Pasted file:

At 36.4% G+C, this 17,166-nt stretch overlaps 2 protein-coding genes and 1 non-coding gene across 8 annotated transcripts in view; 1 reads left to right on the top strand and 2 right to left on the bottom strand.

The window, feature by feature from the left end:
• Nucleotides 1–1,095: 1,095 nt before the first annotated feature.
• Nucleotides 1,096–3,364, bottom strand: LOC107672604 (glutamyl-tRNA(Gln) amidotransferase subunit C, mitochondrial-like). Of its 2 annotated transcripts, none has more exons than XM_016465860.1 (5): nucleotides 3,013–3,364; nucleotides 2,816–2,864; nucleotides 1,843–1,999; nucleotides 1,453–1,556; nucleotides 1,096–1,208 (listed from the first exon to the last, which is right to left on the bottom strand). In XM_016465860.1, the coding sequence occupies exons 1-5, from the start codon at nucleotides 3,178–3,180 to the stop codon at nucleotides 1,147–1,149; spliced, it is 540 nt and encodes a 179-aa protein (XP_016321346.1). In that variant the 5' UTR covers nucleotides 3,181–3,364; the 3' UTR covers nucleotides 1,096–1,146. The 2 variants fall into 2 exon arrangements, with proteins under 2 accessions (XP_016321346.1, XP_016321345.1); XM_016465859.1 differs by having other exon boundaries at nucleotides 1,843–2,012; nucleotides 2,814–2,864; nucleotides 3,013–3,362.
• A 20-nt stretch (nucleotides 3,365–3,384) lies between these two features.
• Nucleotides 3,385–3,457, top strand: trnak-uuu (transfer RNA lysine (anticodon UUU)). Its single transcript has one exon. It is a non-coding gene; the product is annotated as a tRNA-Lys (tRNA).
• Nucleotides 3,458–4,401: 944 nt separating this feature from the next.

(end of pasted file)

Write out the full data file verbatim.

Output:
At 36.4% G+C, this 17,166-nt stretch overlaps 2 protein-coding genes and 1 non-coding gene across 8 annotated transcripts in view; 1 reads left to right on the top strand and 2 right to left on the bottom strand.

The window, feature by feature from the left end:
• Nucleotides 1–1,095: 1,095 nt before the first annotated feature.
• Nucleotides 1,096–3,364, bottom strand: LOC107672604 (glutamyl-tRNA(Gln) amidotransferase subunit C, mitochondrial-like). Of its 2 annotated transcripts, none has more exons than XM_016465860.1 (5): nucleotides 3,013–3,364; nucleotides 2,816–2,864; nucleotides 1,843–1,999; nucleotides 1,453–1,556; nucleotides 1,096–1,208 (listed from the first exon to the last, which is right to left on the bottom strand). In XM_016465860.1, the coding sequence occupies exons 1-5, from the start codon at nucleotides 3,178–3,180 to the stop codon at nucleotides 1,147–1,149; spliced, it is 540 nt and encodes a 179-aa protein (XP_016321346.1). In that variant the 5' UTR covers nucleotides 3,181–3,364; the 3' UTR covers nucleotides 1,096–1,146. The 2 variants fall into 2 exon arrangements, with proteins under 2 accessions (XP_016321346.1, XP_016321345.1); XM_016465859.1 differs by having other exon boundaries at nucleotides 1,843–2,012; nucleotides 2,814–2,864; nucleotides 3,013–3,362.
• A 20-nt stretch (nucleotides 3,365–3,384) lies between these two features.
• Nucleotides 3,385–3,457, top strand: trnak-uuu (transfer RNA lysine (anticodon UUU)). Its single transcript has one exon. It is a non-coding gene; the product is annotated as a tRNA-Lys (tRNA).
• Nucleotides 3,458–4,401: 944 nt separating this feature from the next.